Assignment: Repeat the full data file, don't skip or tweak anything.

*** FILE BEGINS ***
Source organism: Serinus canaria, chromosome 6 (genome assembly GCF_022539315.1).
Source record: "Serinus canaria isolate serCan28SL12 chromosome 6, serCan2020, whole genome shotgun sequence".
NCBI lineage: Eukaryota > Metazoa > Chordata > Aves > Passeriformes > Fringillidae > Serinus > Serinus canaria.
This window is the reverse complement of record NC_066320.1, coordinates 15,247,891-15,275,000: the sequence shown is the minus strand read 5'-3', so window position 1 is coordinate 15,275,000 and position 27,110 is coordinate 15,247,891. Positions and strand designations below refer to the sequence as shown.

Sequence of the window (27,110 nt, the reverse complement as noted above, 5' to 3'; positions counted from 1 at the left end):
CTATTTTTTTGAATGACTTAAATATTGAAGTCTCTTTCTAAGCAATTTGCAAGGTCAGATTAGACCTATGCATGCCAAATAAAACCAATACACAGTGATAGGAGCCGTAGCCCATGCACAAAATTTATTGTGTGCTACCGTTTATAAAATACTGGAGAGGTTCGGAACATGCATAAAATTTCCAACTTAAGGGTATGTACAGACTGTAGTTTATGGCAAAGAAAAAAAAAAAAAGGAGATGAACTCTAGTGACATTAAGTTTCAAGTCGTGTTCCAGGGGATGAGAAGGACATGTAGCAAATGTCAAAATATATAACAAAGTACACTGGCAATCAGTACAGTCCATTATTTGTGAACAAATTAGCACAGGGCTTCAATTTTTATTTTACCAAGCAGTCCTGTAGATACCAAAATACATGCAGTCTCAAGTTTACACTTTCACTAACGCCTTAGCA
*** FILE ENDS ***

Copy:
Source organism: Serinus canaria, chromosome 6 (genome assembly GCF_022539315.1).
Source record: "Serinus canaria isolate serCan28SL12 chromosome 6, serCan2020, whole genome shotgun sequence".
NCBI lineage: Eukaryota > Metazoa > Chordata > Aves > Passeriformes > Fringillidae > Serinus > Serinus canaria.
This window is the reverse complement of record NC_066320.1, coordinates 15,247,891-15,275,000: the sequence shown is the minus strand read 5'-3', so window position 1 is coordinate 15,275,000 and position 27,110 is coordinate 15,247,891. Positions and strand designations below refer to the sequence as shown.

Sequence of the window (27,110 nt, the reverse complement as noted above, 5' to 3'; positions counted from 1 at the left end):
CTATTTTTTTGAATGACTTAAATATTGAAGTCTCTTTCTAAGCAATTTGCAAGGTCAGATTAGACCTATGCATGCCAAATAAAACCAATACACAGTGATAGGAGCCGTAGCCCATGCACAAAATTTATTGTGTGCTACCGTTTATAAAATACTGGAGAGGTTCGGAACATGCATAAAATTTCCAACTTAAGGGTATGTACAGACTGTAGTTTATGGCAAAGAAAAAAAAAAAAAGGAGATGAACTCTAGTGACATTAAGTTTCAAGTCGTGTTCCAGGGGATGAGAAGGACATGTAGCAAATGTCAAAATATATAACAAAGTACACTGGCAATCAGTACAGTCCATTATTTGTGAACAAATTAGCACAGGGCTTCAATTTTTATTTTACCAAGCAGTCCTGTAGATACCAAAATACATGCAGTCTCAAGTTTACACTTTCACTAACGCCTTAGCA